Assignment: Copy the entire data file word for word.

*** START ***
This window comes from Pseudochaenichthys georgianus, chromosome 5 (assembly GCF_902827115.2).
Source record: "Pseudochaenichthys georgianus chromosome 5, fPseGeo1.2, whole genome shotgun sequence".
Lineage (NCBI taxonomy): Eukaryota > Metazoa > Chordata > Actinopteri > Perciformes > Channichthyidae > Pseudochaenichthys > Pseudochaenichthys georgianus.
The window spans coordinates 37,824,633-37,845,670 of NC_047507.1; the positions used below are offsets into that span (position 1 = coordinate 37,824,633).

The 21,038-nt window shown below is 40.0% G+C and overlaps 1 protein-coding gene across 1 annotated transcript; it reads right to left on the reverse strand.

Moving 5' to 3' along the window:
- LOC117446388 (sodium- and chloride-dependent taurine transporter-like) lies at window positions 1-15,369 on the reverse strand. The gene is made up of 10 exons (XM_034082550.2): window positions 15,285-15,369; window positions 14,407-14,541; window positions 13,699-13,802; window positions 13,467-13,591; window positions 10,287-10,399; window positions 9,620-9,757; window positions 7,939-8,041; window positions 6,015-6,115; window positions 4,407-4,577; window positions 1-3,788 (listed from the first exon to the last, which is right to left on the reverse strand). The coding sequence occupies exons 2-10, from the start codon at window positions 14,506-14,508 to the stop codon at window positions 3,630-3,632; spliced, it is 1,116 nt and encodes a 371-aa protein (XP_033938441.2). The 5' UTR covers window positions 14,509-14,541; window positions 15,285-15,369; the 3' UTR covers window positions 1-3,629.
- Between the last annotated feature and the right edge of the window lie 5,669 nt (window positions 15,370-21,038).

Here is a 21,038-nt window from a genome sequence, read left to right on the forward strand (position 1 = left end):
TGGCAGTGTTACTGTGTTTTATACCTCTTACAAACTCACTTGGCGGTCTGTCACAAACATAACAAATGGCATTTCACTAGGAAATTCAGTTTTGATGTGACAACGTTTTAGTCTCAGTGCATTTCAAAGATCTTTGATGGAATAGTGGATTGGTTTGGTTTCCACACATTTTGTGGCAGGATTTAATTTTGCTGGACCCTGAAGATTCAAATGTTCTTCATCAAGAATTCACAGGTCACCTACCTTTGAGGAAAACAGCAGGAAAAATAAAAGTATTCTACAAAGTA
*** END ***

This window comes from Pseudochaenichthys georgianus, chromosome 5 (assembly GCF_902827115.2).
Source record: "Pseudochaenichthys georgianus chromosome 5, fPseGeo1.2, whole genome shotgun sequence".
Lineage (NCBI taxonomy): Eukaryota > Metazoa > Chordata > Actinopteri > Perciformes > Channichthyidae > Pseudochaenichthys > Pseudochaenichthys georgianus.
The window spans coordinates 37,824,633-37,845,670 of NC_047507.1; the positions used below are offsets into that span (position 1 = coordinate 37,824,633).

The 21,038-nt window shown below is 40.0% G+C and overlaps 1 protein-coding gene across 1 annotated transcript; it reads right to left on the reverse strand.

Moving 5' to 3' along the window:
- LOC117446388 (sodium- and chloride-dependent taurine transporter-like) lies at window positions 1-15,369 on the reverse strand. The gene is made up of 10 exons (XM_034082550.2): window positions 15,285-15,369; window positions 14,407-14,541; window positions 13,699-13,802; window positions 13,467-13,591; window positions 10,287-10,399; window positions 9,620-9,757; window positions 7,939-8,041; window positions 6,015-6,115; window positions 4,407-4,577; window positions 1-3,788 (listed from the first exon to the last, which is right to left on the reverse strand). The coding sequence occupies exons 2-10, from the start codon at window positions 14,506-14,508 to the stop codon at window positions 3,630-3,632; spliced, it is 1,116 nt and encodes a 371-aa protein (XP_033938441.2). The 5' UTR covers window positions 14,509-14,541; window positions 15,285-15,369; the 3' UTR covers window positions 1-3,629.
- Between the last annotated feature and the right edge of the window lie 5,669 nt (window positions 15,370-21,038).

Here is a 21,038-nt window from a genome sequence, read left to right on the forward strand (position 1 = left end):
TGGCAGTGTTACTGTGTTTTATACCTCTTACAAACTCACTTGGCGGTCTGTCACAAACATAACAAATGGCATTTCACTAGGAAATTCAGTTTTGATGTGACAACGTTTTAGTCTCAGTGCATTTCAAAGATCTTTGATGGAATAGTGGATTGGTTTGGTTTCCACACATTTTGTGGCAGGATTTAATTTTGCTGGACCCTGAAGATTCAAATGTTCTTCATCAAGAATTCACAGGTCACCTACCTTTGAGGAAAACAGCAGGAAAAATAAAAGTATTCTACAAAGTA